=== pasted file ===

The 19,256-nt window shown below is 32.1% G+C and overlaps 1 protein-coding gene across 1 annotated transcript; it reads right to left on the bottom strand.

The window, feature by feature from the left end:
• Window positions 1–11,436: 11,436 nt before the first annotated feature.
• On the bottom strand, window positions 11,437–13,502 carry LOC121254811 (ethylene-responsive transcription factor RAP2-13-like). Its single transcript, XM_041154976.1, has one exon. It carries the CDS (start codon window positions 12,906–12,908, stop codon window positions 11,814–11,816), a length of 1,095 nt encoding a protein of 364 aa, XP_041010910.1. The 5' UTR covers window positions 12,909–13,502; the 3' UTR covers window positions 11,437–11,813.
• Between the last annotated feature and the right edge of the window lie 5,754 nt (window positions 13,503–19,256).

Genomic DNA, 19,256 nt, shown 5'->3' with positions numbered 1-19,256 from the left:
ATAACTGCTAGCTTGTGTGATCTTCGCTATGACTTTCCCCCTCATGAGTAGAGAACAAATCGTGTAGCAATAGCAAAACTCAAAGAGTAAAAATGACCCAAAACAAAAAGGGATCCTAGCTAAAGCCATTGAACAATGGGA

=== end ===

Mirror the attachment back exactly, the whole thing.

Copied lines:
The 19,256-nt window shown below is 32.1% G+C and overlaps 1 protein-coding gene across 1 annotated transcript; it reads right to left on the bottom strand.

The window, feature by feature from the left end:
• Window positions 1–11,436: 11,436 nt before the first annotated feature.
• On the bottom strand, window positions 11,437–13,502 carry LOC121254811 (ethylene-responsive transcription factor RAP2-13-like). Its single transcript, XM_041154976.1, has one exon. It carries the CDS (start codon window positions 12,906–12,908, stop codon window positions 11,814–11,816), a length of 1,095 nt encoding a protein of 364 aa, XP_041010910.1. The 5' UTR covers window positions 12,909–13,502; the 3' UTR covers window positions 11,437–11,813.
• Between the last annotated feature and the right edge of the window lie 5,754 nt (window positions 13,503–19,256).

Genomic DNA, 19,256 nt, shown 5'->3' with positions numbered 1-19,256 from the left:
ATAACTGCTAGCTTGTGTGATCTTCGCTATGACTTTCCCCCTCATGAGTAGAGAACAAATCGTGTAGCAATAGCAAAACTCAAAGAGTAAAAATGACCCAAAACAAAAAGGGATCCTAGCTAAAGCCATTGAACAATGGGA